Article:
Security researchers discovered that about 70 percent of all Seagate Central NAS devices connected to the Internet are infected with Mal/Miner-C (also known as PhotoMiner), a piece of malware that uses infected systems to mine for the Monero cryptocurrency.
The Seagate Central NAS has a public folder that can't be deactivated or deleted, and is accessible to all users, even anonymous users. The Miner-C malware abuses this design flaw to spread itself to the public folder on all Seagate Central NAS devices it can find by scanning the Internet for potential victims.
The next step of the attack vector is to trick the user into installing the malware. This is done by placing "Photo.scr" in the public folder, this is a script that malware coders have modified to use a standard Windows folder icon.
By default, Windows hides most file extensions so when a Seagate Central NAS device owner explores the public folder chances are high their curiosity will be peaked by this fake Photo folder. When the user clicks on the script, the cryptocurrency miner is installed on their PC.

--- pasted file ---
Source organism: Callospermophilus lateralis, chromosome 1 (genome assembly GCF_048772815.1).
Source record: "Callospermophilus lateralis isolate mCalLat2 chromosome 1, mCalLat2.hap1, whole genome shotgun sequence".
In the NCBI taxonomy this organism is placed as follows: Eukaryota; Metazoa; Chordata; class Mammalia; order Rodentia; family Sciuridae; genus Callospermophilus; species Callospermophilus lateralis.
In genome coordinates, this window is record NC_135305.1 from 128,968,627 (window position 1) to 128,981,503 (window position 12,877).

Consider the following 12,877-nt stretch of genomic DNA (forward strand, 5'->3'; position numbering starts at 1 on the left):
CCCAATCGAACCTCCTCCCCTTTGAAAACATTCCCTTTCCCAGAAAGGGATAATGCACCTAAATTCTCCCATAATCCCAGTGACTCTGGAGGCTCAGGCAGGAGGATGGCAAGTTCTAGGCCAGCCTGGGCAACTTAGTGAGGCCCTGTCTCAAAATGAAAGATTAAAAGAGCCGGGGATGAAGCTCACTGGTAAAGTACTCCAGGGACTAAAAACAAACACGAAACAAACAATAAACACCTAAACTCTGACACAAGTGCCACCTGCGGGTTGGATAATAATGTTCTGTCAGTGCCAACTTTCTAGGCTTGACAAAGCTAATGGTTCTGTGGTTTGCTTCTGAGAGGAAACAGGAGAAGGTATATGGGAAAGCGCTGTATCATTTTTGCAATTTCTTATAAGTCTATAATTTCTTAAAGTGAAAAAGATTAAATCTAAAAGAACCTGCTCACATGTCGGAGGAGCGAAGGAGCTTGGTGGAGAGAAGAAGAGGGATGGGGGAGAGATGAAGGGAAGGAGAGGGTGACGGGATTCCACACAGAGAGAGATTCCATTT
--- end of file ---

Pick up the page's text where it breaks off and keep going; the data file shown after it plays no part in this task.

Sophos security researchers discovered that of the around 7,000 Seagate Central NAS devices connected to the Internet, about 5,000 are infected with Miner-C. Because the Monero account information is stored in the malware's configuration file, the researchers were able to calculate that these cybercriminals have made over $86,400 from the operations and are responsible for 2.5 percent of the entire Monero mining activity.
As Softpedia reports, one of the big worries here is that users have no way to protect their device without completely disabling remote access:
The quandary is that Seagate Central owners have no way to protect their device. Turning off the remote access NAS feature can prevent the infection, but also means they lose the ability to access the device from a remote location, one of the reasons they purchased the hard drive in the first place.